However, interest in particular compounds have waxed and waned, as trends have brought each into focus for their general immune-boosting or antiviral properties (Hamulka et al., 2021).

Let’s talk about a few commonly used dietary supplements that have been heavily marketed for the management of COVID-19. In some of the marketing campaign of these supplements, we see phrases such as “proven scientifically” or “been shown scientifically to kill the novel coronavirus that causes COVID- 19.” To better understand the underlying science, and the gap that is not often addressed in this language, please review chapter 4 (The Science of Dietary Supplements) in this book. While these phrases make it sound like sufficient evidence exists, the results of an experiment in a petri dish that discovered that elderberry exhibited antiviral activity against human coronavirus cannot be extrapolated to COVID-19. And anecdotal reports from a few people who took elderberry and did not get COVID-19 do not constitute scientific evidence either.

Science takes vast amounts of time and resources to come to reliable and reproducible results. During a rapidly-changing public health crisis like the COVID-19 pandemic, the time required to come to scientific conclusions can seem extraordinary. But this allows scientists, healthcare professionals, and the general public to make informed decisions. So, as always, before you start taking any dietary supplements, talk to your physician or healthcare provider to make sure that you are taking the correct dose and that they are not interacting with other drugs that you may be taking. Although we are still learning every day about diseases like COVID-19, we already have some basic knowledge about how some dietary supplements such as vitamins work. Let’s take a look at some of the most widely discussed supplements over the course of the pandemic.

VITAMIN D

The scientific studies that evaluated the efficacy of vitamin D for COVID- 19 point in a common direction: Vitamin D deficiency may make people more prone to become infected and develop COVID-19 (Adams et al., 2020). Some reports suggested that administration of vitamin D to patients with COVID-19 who are hospitalized can shorten the length of hospital stay, but as of now, randomized trials have not proven that these reports are accurate (Hernández et al., 2020; Ohaegbulam et al., 2020). My recommendation is that you check your 25-hydroxyvitamin D levels. If they are less than 25 nmol/L, then you need to take vitamin D supplements. Consumption of high doses of vitamin D (often in excess of 4000 IU per day) can result in adverse effects including high levels of calcium, so it’s important to monitor your intake.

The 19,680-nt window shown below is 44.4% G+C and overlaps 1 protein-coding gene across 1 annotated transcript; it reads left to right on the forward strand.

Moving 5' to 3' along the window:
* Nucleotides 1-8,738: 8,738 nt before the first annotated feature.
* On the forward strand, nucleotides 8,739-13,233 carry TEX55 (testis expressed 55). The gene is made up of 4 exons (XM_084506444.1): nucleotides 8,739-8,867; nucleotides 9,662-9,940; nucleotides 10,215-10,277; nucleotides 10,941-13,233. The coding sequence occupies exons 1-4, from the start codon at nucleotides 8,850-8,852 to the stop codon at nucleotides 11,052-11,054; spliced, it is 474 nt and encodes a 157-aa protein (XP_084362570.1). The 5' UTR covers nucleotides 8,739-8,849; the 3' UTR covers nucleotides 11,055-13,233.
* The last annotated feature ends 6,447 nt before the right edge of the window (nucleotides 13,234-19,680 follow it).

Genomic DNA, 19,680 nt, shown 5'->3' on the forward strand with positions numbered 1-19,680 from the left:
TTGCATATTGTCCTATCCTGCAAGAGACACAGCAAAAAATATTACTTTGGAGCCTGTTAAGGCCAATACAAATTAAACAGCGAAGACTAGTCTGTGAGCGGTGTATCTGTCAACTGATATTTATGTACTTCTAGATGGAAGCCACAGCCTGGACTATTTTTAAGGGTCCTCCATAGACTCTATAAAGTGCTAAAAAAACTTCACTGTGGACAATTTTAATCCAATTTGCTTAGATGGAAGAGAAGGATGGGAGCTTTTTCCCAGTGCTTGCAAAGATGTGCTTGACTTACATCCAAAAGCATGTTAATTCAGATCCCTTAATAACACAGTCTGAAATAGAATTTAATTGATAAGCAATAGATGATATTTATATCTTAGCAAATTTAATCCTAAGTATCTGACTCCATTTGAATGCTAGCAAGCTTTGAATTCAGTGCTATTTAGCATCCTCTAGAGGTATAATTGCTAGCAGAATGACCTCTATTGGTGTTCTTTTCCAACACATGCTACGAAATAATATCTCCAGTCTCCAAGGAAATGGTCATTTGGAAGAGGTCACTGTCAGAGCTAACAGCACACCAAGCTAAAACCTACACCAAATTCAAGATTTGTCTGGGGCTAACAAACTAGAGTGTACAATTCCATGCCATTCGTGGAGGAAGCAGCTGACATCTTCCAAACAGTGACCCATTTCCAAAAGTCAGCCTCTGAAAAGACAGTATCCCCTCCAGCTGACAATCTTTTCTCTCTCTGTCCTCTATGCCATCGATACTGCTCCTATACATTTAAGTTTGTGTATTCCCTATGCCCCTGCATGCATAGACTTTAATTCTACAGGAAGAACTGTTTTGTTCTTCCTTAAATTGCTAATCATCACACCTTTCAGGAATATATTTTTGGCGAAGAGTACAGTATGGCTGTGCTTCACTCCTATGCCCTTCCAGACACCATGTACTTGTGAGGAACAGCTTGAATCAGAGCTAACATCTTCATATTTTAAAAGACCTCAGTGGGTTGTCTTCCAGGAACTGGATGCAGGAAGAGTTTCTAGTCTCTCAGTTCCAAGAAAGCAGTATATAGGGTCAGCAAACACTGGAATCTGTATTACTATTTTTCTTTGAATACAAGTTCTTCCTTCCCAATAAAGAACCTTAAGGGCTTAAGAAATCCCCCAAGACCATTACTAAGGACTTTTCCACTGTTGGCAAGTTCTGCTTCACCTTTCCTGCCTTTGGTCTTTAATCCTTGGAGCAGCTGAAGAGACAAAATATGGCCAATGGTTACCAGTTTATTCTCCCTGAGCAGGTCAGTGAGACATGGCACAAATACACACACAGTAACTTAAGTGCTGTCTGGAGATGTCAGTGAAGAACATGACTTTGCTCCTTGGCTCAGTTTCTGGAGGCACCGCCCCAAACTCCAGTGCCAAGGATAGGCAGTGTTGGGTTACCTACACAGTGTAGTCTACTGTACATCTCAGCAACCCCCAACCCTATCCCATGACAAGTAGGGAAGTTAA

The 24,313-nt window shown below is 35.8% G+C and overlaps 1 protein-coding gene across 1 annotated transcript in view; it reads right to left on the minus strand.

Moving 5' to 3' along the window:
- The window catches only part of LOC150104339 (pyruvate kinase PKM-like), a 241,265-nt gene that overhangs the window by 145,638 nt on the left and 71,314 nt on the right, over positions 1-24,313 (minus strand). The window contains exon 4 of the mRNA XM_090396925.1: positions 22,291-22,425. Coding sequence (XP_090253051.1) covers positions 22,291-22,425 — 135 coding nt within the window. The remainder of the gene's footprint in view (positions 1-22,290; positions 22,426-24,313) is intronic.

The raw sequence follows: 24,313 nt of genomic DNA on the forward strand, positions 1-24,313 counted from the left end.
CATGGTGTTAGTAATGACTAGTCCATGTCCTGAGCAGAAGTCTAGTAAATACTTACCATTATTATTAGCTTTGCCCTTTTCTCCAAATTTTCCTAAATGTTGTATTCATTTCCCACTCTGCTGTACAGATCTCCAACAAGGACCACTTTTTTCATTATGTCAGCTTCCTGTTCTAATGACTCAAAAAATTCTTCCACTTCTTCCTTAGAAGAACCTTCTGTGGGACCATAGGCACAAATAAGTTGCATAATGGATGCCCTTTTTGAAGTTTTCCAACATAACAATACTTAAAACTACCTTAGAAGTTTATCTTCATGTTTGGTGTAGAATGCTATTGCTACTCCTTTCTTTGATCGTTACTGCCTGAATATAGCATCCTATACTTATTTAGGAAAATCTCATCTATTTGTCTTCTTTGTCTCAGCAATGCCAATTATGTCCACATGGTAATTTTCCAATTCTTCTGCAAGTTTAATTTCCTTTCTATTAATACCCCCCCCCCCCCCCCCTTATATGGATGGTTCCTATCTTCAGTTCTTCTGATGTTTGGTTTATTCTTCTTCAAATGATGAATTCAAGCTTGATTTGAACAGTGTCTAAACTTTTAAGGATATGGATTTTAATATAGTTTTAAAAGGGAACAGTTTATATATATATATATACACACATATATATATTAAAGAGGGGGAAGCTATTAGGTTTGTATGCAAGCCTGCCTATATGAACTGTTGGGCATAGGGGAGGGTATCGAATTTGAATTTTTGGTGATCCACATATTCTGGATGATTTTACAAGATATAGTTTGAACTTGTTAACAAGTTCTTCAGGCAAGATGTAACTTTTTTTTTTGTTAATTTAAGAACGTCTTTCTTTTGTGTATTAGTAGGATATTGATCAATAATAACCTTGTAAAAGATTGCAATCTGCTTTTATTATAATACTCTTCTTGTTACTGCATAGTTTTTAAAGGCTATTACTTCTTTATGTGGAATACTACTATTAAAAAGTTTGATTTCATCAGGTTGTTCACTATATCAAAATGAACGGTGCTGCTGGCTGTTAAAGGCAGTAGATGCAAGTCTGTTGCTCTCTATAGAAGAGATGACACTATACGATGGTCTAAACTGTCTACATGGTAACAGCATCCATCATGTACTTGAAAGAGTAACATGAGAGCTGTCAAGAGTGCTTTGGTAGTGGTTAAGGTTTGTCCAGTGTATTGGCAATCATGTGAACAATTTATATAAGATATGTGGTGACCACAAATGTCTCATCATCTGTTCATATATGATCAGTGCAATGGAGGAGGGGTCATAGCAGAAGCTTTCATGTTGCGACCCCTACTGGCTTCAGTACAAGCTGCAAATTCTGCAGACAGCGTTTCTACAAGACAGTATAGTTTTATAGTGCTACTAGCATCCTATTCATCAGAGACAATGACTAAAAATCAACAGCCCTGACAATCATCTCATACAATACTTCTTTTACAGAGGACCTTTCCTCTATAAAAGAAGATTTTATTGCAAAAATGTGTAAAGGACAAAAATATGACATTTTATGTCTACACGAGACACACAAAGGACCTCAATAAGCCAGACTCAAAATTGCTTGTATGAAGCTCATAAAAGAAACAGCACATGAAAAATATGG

VITAMIN C

Clinical trials on the use of vitamin C in common cold collectively suggest that regular use of vitamin C can shorten the duration of the common cold by 8% (Hemilä & Chalker, 2013). However, we cannot extrapolate the results of these studies to COVID-19 because COVID-19 is caused by a novel coronavirus that is genetically different from the coronavirus that causes the common cold (Wang et al., 2020). There are a number of claims on the effectiveness of high-dose vitamin C, both orally and intravenously, but at the time of this writing there is no scientific evidence to prove that vitamin C can be taken to prevent or treat COVID-19. In a randomized clinical trial that tested the effectiveness of a daily intake of high-dose zinc (50 mg), vitamin C (8000 mg), both agents, or standard of care for ten days in ambulatory patients with COVID-19, it was reported that neither zinc, vitamin C, nor their combination significantly decreased the duration of the symptoms associated with COVID-19 (Thomas et al., 2021). I recommend that you consume vitamin C–rich fruits and vegetables to have adequate intake of vitamin C. High doses of vitamin C may result in gastrointestinal side effects such as nausea, vomiting, heartburn, and diarrhea and can also cause the formation of kidney stones.

ZINC